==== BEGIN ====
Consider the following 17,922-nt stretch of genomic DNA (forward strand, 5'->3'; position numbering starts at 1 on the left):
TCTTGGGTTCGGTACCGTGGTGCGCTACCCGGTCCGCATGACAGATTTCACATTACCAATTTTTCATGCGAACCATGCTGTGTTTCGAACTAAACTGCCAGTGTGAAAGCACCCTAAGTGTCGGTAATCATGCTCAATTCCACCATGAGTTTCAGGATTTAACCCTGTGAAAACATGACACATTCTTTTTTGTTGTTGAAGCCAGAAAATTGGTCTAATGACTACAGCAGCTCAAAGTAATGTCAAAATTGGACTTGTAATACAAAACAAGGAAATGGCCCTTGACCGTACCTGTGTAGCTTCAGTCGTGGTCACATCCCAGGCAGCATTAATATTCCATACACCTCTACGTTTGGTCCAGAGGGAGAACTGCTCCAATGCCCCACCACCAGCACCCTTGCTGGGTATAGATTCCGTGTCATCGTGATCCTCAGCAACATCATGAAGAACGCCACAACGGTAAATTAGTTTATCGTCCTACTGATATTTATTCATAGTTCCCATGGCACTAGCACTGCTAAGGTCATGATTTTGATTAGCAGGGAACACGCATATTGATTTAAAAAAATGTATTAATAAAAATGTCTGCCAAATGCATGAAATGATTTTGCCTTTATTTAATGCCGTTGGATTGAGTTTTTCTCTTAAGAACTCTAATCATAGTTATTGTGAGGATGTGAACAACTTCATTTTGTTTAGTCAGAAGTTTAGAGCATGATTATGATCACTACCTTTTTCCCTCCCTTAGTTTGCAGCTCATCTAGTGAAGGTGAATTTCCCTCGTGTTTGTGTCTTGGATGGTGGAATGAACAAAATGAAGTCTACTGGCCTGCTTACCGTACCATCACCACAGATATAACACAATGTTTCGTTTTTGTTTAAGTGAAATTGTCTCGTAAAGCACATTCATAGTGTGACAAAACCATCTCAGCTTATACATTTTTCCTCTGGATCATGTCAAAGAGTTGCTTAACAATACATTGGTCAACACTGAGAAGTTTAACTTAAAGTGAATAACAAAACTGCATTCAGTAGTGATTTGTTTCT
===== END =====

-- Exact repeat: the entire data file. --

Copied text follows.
Consider the following 17,922-nt stretch of genomic DNA (forward strand, 5'->3'; position numbering starts at 1 on the left):
TCTTGGGTTCGGTACCGTGGTGCGCTACCCGGTCCGCATGACAGATTTCACATTACCAATTTTTCATGCGAACCATGCTGTGTTTCGAACTAAACTGCCAGTGTGAAAGCACCCTAAGTGTCGGTAATCATGCTCAATTCCACCATGAGTTTCAGGATTTAACCCTGTGAAAACATGACACATTCTTTTTTGTTGTTGAAGCCAGAAAATTGGTCTAATGACTACAGCAGCTCAAAGTAATGTCAAAATTGGACTTGTAATACAAAACAAGGAAATGGCCCTTGACCGTACCTGTGTAGCTTCAGTCGTGGTCACATCCCAGGCAGCATTAATATTCCATACACCTCTACGTTTGGTCCAGAGGGAGAACTGCTCCAATGCCCCACCACCAGCACCCTTGCTGGGTATAGATTCCGTGTCATCGTGATCCTCAGCAACATCATGAAGAACGCCACAACGGTAAATTAGTTTATCGTCCTACTGATATTTATTCATAGTTCCCATGGCACTAGCACTGCTAAGGTCATGATTTTGATTAGCAGGGAACACGCATATTGATTTAAAAAAATGTATTAATAAAAATGTCTGCCAAATGCATGAAATGATTTTGCCTTTATTTAATGCCGTTGGATTGAGTTTTTCTCTTAAGAACTCTAATCATAGTTATTGTGAGGATGTGAACAACTTCATTTTGTTTAGTCAGAAGTTTAGAGCATGATTATGATCACTACCTTTTTCCCTCCCTTAGTTTGCAGCTCATCTAGTGAAGGTGAATTTCCCTCGTGTTTGTGTCTTGGATGGTGGAATGAACAAAATGAAGTCTACTGGCCTGCTTACCGTACCATCACCACAGATATAACACAATGTTTCGTTTTTGTTTAAGTGAAATTGTCTCGTAAAGCACATTCATAGTGTGACAAAACCATCTCAGCTTATACATTTTTCCTCTGGATCATGTCAAAGAGTTGCTTAACAATACATTGGTCAACACTGAGAAGTTTAACTTAAAGTGAATAACAAAACTGCATTCAGTAGTGATTTGTTTCT